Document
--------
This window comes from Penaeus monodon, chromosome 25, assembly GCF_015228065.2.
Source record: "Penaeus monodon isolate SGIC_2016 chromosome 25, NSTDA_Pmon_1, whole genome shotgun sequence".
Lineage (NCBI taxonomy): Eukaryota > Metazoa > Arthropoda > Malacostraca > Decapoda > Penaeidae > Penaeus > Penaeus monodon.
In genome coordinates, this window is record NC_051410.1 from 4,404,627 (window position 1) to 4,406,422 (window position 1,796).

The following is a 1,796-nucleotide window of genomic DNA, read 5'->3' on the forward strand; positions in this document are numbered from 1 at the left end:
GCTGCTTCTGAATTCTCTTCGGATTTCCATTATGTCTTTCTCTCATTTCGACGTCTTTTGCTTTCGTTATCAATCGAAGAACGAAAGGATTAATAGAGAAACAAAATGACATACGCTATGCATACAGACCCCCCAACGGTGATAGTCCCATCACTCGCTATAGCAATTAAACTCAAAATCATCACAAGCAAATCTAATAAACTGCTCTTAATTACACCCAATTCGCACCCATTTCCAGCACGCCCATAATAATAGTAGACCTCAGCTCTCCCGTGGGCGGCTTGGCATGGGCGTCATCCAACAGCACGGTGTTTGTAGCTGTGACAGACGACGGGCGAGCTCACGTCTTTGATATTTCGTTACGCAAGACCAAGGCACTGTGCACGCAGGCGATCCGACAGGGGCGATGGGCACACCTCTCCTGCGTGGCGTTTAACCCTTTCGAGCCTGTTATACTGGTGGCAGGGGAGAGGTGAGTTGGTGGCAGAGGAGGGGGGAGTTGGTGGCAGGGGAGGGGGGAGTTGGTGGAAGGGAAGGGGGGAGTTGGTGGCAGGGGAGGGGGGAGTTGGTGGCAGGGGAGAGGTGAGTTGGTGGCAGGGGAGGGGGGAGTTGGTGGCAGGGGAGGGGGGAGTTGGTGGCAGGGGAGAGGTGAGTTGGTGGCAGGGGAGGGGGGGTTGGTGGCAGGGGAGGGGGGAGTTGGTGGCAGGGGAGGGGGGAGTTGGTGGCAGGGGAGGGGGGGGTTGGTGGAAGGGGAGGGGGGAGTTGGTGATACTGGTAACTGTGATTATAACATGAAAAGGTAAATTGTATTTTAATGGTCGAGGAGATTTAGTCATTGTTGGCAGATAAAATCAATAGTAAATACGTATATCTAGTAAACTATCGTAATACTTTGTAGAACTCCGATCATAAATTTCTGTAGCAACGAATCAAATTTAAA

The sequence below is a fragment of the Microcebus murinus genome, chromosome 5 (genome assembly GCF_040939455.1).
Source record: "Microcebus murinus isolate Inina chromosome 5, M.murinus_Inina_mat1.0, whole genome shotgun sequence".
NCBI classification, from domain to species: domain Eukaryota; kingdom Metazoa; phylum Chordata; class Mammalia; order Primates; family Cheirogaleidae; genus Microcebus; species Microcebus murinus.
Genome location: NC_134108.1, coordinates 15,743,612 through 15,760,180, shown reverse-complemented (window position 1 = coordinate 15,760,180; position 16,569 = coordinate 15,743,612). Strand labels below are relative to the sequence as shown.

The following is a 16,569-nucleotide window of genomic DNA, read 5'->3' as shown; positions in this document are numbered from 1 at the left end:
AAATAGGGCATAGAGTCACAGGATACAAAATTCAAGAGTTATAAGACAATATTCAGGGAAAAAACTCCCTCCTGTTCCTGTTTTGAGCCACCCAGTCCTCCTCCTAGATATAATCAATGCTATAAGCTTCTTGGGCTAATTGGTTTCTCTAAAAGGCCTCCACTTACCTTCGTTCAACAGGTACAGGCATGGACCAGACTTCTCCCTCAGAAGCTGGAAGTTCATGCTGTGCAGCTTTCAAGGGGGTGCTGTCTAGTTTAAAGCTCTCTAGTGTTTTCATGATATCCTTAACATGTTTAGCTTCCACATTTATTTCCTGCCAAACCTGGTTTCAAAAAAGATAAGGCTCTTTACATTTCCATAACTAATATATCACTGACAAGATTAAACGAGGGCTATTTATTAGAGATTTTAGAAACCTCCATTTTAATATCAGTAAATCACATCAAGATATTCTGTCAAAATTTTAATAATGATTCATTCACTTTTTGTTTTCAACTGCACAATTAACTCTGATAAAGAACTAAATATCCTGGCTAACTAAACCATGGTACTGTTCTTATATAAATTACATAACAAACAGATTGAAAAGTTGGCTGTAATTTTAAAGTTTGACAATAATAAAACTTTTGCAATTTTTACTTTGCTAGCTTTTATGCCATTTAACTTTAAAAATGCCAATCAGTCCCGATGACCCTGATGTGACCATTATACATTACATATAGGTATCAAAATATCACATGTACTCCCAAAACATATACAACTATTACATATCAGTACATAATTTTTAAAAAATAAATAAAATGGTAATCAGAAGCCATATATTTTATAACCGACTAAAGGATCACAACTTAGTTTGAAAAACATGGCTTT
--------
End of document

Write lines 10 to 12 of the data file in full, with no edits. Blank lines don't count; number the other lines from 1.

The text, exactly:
Genome location: NC_134108.1, coordinates 15,743,612 through 15,760,180, shown reverse-complemented (window position 1 = coordinate 15,760,180; position 16,569 = coordinate 15,743,612). Strand labels below are relative to the sequence as shown.

The following is a 16,569-nucleotide window of genomic DNA, read 5'->3' as shown; positions in this document are numbered from 1 at the left end:
AAATAGGGCATAGAGTCACAGGATACAAAATTCAAGAGTTATAAGACAATATTCAGGGAAAAAACTCCCTCCTGTTCCTGTTTTGAGCCACCCAGTCCTCCTCCTAGATATAATCAATGCTATAAGCTTCTTGGGCTAATTGGTTTCTCTAAAAGGCCTCCACTTACCTTCGTTCAACAGGTACAGGCATGGACCAGACTTCTCCCTCAGAAGCTGGAAGTTCATGCTGTGCAGCTTTCAAGGGGGTGCTGTCTAGTTTAAAGCTCTCTAGTGTTTTCATGATATCCTTAACATGTTTAGCTTCCACATTTATTTCCTGCCAAACCTGGTTTCAAAAAAGATAAGGCTCTTTACATTTCCATAACTAATATATCACTGACAAGATTAAACGAGGGCTATTTATTAGAGATTTTAGAAACCTCCATTTTAATATCAGTAAATCACATCAAGATATTCTGTCAAAATTTTAATAATGATTCATTCACTTTTTGTTTTCAACTGCACAATTAACTCTGATAAAGAACTAAATATCCTGGCTAACTAAACCATGGTACTGTTCTTATATAAATTACATAACAAACAGATTGAAAAGTTGGCTGTAATTTTAAAGTTTGACAATAATAAAACTTTTGCAATTTTTACTTTGCTAGCTTTTATGCCATTTAACTTTAAAAATGCCAATCAGTCCCGATGACCCTGATGTGACCATTATACATTACATATAGGTATCAAAATATCACATGTACTCCCAAAACATATACAACTATTACATATCAGTACATAATTTTTAAAAAATAAATAAAATGGTAATCAGAAGCCATATATTTTATAACCGACTAAAGGATCACAACTTAGTTTGAAAAACATGGCTTT